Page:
Fatalities from gas explosions, fire-related disasters, and possibly other accidents, are grossly under-reported, per the experience of a specialist surgeon and physician at the Korle-Bu Teaching Hospital, Dr. Hadi Abdallah.
He noted on the Citi Breakfast Show that the media tends to focus on the fatalities in the immediate aftermath of an accident.
[contextly_sidebar id=”rcB58xUhTgS0vk8UV6NGCbPznGbq80HL”]Citi News estimates pegged the number of deaths from the major gas explosions from 2014, minus the June 3 fire and flood disaster, at a little over 30.
But the delicate nature of burn injuries, both physically and psychologically, leaves victims at the risk of death even a year after the incidents.
To enforce this concern, Dr. Abdalla, who was a medical officer at the Winneba Government Hospital, recalled the coverage of fatalities from a massive gas explosion at Winneba following a road crash involving a gas tanker in March 2009.
An assessment of media reports at the time indicates that between 12 and 21 deaths were noted.
The reports noted that, about 35 people who received severe burns and were rushed to the Winneba Government Hospital, were later referred to Korle-Bu and 37 Military hospitals in Accra.
But even the report of 21 fatalities from the explosion fell way short of the eventual number of deaths, which increased by 100 percent, unbeknownst to the media.
Dr. Abdallah said “we all know from the Winneba incident that 42 eventually died; 42 Ghanaians including women and children. Some were pregnant women and I was able to get these facts because I was able to follow the patients that had been referred to Korle-Bu.”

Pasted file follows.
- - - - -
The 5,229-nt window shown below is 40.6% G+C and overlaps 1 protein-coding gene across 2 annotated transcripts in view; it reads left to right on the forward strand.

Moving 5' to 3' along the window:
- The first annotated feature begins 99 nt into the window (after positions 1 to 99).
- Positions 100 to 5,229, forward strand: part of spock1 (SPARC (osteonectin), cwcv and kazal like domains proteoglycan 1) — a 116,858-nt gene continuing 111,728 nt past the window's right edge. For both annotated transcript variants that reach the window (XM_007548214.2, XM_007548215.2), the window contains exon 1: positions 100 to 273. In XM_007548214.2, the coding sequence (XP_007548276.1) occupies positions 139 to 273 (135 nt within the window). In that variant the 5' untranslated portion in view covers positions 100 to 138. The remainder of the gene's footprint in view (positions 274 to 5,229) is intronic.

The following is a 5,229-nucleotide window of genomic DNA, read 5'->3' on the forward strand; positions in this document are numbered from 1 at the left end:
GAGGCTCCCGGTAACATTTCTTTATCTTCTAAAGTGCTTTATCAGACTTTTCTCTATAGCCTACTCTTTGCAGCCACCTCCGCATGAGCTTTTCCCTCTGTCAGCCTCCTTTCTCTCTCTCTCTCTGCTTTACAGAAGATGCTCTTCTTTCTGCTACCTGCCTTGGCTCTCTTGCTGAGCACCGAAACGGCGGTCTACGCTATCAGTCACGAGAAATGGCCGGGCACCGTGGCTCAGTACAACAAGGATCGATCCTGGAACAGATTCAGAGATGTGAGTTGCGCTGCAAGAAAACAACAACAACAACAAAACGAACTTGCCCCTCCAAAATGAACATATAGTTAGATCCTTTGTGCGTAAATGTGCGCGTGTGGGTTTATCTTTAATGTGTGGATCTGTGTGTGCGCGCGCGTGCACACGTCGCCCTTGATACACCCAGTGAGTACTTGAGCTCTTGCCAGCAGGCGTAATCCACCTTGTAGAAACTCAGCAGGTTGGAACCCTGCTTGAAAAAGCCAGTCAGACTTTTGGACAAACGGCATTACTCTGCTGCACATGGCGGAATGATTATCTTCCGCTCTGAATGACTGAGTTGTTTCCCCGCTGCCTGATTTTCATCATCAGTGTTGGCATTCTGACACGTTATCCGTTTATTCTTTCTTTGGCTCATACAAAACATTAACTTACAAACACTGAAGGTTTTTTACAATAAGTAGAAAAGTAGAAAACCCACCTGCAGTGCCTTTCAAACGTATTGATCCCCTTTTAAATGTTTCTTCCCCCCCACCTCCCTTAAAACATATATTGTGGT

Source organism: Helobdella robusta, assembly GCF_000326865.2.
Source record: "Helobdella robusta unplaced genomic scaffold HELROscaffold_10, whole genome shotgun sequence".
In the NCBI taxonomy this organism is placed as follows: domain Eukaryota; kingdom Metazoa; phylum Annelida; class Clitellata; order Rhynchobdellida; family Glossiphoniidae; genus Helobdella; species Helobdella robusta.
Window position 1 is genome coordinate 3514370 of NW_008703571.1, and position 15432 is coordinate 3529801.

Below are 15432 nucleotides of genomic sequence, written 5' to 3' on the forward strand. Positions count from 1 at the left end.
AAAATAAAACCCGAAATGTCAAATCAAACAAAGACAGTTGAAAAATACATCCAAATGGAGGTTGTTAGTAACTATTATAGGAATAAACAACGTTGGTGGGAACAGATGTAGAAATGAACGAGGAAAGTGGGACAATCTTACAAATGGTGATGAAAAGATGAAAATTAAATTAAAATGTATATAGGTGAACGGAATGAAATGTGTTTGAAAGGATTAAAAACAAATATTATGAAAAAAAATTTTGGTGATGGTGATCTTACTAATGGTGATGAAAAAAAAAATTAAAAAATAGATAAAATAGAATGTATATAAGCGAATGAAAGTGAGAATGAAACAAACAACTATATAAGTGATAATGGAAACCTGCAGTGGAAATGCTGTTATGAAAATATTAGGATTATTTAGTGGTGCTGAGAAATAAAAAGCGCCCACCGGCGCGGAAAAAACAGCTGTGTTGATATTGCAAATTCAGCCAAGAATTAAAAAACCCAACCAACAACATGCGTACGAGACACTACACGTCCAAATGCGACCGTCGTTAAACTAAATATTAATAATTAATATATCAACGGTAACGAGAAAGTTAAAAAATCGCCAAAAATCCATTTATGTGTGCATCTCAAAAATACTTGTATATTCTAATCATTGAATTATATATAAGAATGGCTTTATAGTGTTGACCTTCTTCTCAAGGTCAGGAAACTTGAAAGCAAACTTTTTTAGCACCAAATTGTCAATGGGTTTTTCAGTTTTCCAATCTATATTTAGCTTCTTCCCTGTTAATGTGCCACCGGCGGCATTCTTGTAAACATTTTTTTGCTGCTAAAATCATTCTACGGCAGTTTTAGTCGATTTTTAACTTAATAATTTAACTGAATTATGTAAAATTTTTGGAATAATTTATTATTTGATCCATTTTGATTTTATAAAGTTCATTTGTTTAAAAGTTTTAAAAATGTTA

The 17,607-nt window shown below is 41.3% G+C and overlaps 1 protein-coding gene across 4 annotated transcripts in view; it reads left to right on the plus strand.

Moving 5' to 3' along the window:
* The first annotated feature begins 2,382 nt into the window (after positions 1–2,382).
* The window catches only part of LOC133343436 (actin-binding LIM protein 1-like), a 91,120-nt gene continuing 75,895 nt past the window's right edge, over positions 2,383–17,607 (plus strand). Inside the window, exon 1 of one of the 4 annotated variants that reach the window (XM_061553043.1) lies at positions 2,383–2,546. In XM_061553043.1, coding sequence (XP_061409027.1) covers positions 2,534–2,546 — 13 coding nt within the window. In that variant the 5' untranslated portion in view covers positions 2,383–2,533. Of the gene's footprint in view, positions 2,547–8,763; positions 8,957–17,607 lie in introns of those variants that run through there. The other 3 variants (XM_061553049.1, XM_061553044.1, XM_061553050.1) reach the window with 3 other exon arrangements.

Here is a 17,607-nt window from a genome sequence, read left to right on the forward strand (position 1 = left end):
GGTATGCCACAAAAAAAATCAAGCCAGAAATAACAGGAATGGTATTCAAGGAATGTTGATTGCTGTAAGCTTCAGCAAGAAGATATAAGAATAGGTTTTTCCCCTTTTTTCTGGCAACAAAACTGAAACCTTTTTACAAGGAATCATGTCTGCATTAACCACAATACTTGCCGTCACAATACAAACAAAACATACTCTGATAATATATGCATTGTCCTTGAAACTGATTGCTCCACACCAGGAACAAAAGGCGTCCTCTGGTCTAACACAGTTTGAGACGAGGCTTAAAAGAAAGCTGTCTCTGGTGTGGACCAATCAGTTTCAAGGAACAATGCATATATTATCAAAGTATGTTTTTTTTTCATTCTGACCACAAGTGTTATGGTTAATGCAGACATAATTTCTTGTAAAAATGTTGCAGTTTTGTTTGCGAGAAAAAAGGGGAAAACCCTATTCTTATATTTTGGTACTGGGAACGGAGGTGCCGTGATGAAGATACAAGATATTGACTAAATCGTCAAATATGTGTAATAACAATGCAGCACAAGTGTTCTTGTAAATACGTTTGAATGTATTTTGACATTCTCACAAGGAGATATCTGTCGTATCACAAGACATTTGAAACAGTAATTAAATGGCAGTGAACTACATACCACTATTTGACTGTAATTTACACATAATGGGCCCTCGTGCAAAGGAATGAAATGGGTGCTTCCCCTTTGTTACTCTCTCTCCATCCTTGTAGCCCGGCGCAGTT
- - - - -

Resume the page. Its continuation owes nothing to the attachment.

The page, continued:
The more recent explosion at Nungua Zongo in 2014 was reported to have just one fatality, with five others injured.
But the fatalities, in this case, were also not followed up on as the explosion eventually recorded maximum fatalities.
“…that same night, a young girl of nine years died in Korle Bu. Later on, the mother of the child and the other three siblings and the young man who had come to fix the gas cylinder for them when the incident occurred also died in Korle Bu within a period of about three weeks. But nobody captured it and that family has actually been wiped out from that gas explosion,” Dr. Abdallah disclosed.
Depression and suicide would also have to be factored into the equation when accessing the casualties of such accidents because “some would ave severe burns such that it’s so debilitating they may have depression because they can’t even come into public. Some have even taken their own lives and some of these deaths are not reported,” he explained.
Going by these examples, the physician said he “could confidently say that we usually under-report these [fatalities from gas explosions].”
His comments follow the massive Atomic Junction explosion where only seven fatalities have been so far recorded.
Dr. Abdallah said getting the reportage right was important because it allows Ghanaians to appreciate how “grave the issues are.”
“When we know that so many lives are involved, a family has been wiped out, we may then begin to look at it again… it appears for us that some of these numbers are what will push people to act and recognize the fact that when these things happen, so many lives are lost.”
By: Delali Adogla-Bessa/citifmonline.com